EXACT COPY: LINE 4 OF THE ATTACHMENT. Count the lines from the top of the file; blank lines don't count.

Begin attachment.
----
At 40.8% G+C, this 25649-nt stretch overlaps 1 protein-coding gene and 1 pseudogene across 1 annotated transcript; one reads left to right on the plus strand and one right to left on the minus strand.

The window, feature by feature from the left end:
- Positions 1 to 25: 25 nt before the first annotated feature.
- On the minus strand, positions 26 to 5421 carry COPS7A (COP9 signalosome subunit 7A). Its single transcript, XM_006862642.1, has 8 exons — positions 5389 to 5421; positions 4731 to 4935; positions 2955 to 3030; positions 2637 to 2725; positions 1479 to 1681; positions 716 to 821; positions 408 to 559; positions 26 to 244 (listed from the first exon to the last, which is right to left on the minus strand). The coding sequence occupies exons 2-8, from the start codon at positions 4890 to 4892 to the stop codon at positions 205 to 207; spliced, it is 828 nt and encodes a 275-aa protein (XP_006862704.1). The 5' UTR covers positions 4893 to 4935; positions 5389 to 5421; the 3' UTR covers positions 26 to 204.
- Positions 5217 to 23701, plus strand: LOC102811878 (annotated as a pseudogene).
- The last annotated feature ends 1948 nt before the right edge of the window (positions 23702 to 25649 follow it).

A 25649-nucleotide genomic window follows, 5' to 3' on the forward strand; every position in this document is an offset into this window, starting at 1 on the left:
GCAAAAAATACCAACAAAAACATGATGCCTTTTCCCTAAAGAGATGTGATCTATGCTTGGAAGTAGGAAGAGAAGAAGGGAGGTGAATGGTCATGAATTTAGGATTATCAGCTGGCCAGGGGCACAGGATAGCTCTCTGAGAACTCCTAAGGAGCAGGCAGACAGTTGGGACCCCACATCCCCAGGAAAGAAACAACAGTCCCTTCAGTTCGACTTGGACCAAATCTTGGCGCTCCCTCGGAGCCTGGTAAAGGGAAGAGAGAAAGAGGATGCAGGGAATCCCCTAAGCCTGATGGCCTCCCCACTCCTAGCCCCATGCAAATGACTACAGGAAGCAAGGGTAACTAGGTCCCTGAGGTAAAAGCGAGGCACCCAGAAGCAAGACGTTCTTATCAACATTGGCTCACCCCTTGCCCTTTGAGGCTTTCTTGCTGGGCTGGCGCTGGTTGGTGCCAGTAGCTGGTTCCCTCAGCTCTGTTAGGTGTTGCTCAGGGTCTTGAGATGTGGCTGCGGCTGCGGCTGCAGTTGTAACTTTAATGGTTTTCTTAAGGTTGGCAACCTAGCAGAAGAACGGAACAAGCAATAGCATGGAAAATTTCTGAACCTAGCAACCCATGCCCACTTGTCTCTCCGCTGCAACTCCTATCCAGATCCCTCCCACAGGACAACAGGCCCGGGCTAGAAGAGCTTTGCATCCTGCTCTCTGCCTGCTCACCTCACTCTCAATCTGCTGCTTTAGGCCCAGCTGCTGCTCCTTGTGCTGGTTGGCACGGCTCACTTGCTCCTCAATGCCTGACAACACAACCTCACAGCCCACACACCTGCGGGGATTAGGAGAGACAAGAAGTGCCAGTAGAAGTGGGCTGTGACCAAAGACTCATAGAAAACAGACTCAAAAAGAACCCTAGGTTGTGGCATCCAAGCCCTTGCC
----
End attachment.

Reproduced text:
- On the minus strand, positions 26 to 5421 carry COPS7A (COP9 signalosome subunit 7A). Its single transcript, XM_006862642.1, has 8 exons — positions 5389 to 5421; positions 4731 to 4935; positions 2955 to 3030; positions 2637 to 2725; positions 1479 to 1681; positions 716 to 821; positions 408 to 559; positions 26 to 244 (listed from the first exon to the last, which is right to left on the minus strand). The coding sequence occupies exons 2-8, from the start codon at positions 4890 to 4892 to the stop codon at positions 205 to 207; spliced, it is 828 nt and encodes a 275-aa protein (XP_006862704.1). The 5' UTR covers positions 4893 to 4935; positions 5389 to 5421; the 3' UTR covers positions 26 to 204.